“In its simplest form, when a person opens a bank account, they are required to provide the bank several pieces of identifying information,” says Brandon Koeser, financial services senior analyst at RSM US LLP. “This information will also be used for ongoing bank account monitoring purposes to identify and report suspicious transactions or banking activities to the appropriate regulatory authorities.”
Build a customer profile
A key component of KYC is building a customer profile, also known as a customer risk assessment. This helps the financial institution better understand the customer’s preferences and behavior in their relationship with the bank. When the bank understands the nature and purpose of a customer’s relationship with the bank, it can help them understand what types of transactions the customer is most likely to make. This enables them to spot suspicious activity that is not in line with the customer’s usual activity.
“Ongoing monitoring is a significant part of KYC,” says Terry Monteith, SVP of products at payment software provider BlueSnap. “After the initial identity verification and risk assessment is complete, criminal activity could still happen. Monitoring for activity like spikes in spending, unusual cross-border unusual activity, or transactions involving sanctioned people or institutions helps combat nefarious activity.”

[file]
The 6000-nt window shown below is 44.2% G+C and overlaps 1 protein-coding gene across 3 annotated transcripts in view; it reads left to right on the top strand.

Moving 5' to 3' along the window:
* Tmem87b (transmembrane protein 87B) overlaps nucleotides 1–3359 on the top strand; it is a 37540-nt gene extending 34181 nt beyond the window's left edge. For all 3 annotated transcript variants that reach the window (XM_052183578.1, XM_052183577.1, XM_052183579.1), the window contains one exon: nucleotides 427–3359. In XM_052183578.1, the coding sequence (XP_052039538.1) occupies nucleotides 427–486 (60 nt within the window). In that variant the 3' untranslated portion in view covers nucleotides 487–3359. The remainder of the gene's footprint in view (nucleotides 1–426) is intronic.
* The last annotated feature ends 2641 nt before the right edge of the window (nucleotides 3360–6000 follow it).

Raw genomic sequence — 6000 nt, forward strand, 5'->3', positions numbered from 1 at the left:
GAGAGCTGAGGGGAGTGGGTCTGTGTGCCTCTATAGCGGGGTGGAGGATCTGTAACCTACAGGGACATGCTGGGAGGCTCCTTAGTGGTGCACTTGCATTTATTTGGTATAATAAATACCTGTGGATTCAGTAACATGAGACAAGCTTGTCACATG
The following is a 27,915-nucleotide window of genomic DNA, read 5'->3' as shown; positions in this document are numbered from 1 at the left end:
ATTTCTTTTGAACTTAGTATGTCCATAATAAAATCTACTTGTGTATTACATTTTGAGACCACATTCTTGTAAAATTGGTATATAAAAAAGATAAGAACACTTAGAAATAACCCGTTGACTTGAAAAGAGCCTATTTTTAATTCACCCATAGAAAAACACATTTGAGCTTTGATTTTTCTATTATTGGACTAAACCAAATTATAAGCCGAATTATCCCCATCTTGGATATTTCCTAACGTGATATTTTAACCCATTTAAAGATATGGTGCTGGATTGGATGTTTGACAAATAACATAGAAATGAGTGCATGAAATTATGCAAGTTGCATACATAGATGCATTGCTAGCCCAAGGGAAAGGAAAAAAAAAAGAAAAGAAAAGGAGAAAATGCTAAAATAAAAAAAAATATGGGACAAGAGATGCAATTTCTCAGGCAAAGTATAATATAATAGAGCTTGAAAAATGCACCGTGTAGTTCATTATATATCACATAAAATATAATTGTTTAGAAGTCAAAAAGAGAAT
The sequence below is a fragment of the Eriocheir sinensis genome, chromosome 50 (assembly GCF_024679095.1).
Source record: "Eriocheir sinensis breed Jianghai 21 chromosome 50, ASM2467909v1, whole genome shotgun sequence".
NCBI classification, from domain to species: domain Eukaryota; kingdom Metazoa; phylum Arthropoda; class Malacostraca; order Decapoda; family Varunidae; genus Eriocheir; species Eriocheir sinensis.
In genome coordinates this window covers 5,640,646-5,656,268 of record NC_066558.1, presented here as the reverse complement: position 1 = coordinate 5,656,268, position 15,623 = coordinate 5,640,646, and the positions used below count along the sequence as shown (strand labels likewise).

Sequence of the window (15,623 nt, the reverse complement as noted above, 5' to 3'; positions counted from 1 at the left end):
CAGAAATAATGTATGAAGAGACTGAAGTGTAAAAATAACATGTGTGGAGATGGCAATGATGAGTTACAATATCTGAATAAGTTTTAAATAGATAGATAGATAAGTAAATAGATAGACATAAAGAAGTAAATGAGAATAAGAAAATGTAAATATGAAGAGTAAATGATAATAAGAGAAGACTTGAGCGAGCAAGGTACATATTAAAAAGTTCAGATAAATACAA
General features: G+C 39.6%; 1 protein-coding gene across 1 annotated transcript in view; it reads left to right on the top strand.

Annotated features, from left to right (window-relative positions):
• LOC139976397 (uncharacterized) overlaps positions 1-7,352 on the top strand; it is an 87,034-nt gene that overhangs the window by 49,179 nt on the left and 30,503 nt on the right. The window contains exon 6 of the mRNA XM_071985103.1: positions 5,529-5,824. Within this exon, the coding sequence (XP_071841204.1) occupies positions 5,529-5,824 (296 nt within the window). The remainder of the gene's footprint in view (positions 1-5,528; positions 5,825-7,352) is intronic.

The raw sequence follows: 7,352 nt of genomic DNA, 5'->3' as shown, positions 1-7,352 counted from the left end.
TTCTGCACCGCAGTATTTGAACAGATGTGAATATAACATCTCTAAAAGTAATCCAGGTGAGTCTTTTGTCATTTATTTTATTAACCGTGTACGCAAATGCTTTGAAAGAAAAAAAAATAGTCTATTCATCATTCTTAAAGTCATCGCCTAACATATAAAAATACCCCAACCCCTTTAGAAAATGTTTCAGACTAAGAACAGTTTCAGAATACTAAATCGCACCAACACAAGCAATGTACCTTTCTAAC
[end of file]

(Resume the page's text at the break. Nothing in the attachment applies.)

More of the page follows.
Who uses the KYC standard?
Financial institutions that must comply with the KYC rule include:
- US banks
- Mutual funds
- Brokers or dealers in securities
- Future commission merchants
- Introducing brokers in commodities
These are institutions that deal closely with your money and the handling of it.
Why is KYC important?
KYC helps to prevent crimes such as:
- Identity theft
- Money laundering
- Financial fraud
- Financing for terrorism
- Other financial crimes
“KYC is designed to prevent the banking system from being used as a means for criminal organization or enterprises to finance and conduct illicit activities,” says Koeser.
By creating a customer risk profile, a bank can determine what kind of transaction patterns would be normal for them and be able to easily detect suspicious activity.